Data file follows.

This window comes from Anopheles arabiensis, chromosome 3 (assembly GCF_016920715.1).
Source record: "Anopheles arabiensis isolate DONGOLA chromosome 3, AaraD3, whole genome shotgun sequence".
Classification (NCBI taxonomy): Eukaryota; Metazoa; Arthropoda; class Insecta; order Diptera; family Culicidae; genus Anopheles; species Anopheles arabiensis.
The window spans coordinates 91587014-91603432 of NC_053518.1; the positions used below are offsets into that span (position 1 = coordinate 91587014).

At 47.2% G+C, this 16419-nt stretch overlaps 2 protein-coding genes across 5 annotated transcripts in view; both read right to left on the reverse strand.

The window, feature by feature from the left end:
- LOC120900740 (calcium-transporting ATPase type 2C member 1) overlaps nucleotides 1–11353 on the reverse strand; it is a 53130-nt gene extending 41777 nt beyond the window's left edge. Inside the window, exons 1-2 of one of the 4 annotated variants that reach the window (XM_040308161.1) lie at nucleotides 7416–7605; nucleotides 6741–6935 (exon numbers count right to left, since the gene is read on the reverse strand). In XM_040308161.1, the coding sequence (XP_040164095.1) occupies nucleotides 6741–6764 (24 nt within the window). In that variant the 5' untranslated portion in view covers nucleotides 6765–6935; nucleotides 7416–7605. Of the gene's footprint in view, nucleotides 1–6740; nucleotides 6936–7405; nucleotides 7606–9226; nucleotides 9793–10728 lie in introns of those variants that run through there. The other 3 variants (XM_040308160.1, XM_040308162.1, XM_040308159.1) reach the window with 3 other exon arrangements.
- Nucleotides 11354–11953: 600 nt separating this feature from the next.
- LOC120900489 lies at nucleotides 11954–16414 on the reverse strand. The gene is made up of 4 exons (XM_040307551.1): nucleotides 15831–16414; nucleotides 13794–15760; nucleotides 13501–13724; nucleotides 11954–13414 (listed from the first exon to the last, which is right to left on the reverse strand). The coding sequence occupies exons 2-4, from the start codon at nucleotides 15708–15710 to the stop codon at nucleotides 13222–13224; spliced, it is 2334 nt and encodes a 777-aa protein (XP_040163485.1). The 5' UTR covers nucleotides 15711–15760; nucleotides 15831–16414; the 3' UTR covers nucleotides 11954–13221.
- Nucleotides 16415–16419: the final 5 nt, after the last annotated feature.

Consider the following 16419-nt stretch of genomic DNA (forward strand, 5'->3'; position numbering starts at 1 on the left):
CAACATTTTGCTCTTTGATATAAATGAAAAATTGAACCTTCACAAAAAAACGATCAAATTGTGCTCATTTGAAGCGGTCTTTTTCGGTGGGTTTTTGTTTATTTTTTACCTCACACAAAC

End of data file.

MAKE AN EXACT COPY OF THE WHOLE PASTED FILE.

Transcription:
This window comes from Anopheles arabiensis, chromosome 3 (assembly GCF_016920715.1).
Source record: "Anopheles arabiensis isolate DONGOLA chromosome 3, AaraD3, whole genome shotgun sequence".
Classification (NCBI taxonomy): Eukaryota; Metazoa; Arthropoda; class Insecta; order Diptera; family Culicidae; genus Anopheles; species Anopheles arabiensis.
The window spans coordinates 91587014-91603432 of NC_053518.1; the positions used below are offsets into that span (position 1 = coordinate 91587014).

At 47.2% G+C, this 16419-nt stretch overlaps 2 protein-coding genes across 5 annotated transcripts in view; both read right to left on the reverse strand.

The window, feature by feature from the left end:
- LOC120900740 (calcium-transporting ATPase type 2C member 1) overlaps nucleotides 1–11353 on the reverse strand; it is a 53130-nt gene extending 41777 nt beyond the window's left edge. Inside the window, exons 1-2 of one of the 4 annotated variants that reach the window (XM_040308161.1) lie at nucleotides 7416–7605; nucleotides 6741–6935 (exon numbers count right to left, since the gene is read on the reverse strand). In XM_040308161.1, the coding sequence (XP_040164095.1) occupies nucleotides 6741–6764 (24 nt within the window). In that variant the 5' untranslated portion in view covers nucleotides 6765–6935; nucleotides 7416–7605. Of the gene's footprint in view, nucleotides 1–6740; nucleotides 6936–7405; nucleotides 7606–9226; nucleotides 9793–10728 lie in introns of those variants that run through there. The other 3 variants (XM_040308160.1, XM_040308162.1, XM_040308159.1) reach the window with 3 other exon arrangements.
- Nucleotides 11354–11953: 600 nt separating this feature from the next.
- LOC120900489 lies at nucleotides 11954–16414 on the reverse strand. The gene is made up of 4 exons (XM_040307551.1): nucleotides 15831–16414; nucleotides 13794–15760; nucleotides 13501–13724; nucleotides 11954–13414 (listed from the first exon to the last, which is right to left on the reverse strand). The coding sequence occupies exons 2-4, from the start codon at nucleotides 15708–15710 to the stop codon at nucleotides 13222–13224; spliced, it is 2334 nt and encodes a 777-aa protein (XP_040163485.1). The 5' UTR covers nucleotides 15711–15760; nucleotides 15831–16414; the 3' UTR covers nucleotides 11954–13221.
- Nucleotides 16415–16419: the final 5 nt, after the last annotated feature.

Consider the following 16419-nt stretch of genomic DNA (forward strand, 5'->3'; position numbering starts at 1 on the left):
CAACATTTTGCTCTTTGATATAAATGAAAAATTGAACCTTCACAAAAAAACGATCAAATTGTGCTCATTTGAAGCGGTCTTTTTCGGTGGGTTTTTGTTTATTTTTTACCTCACACAAAC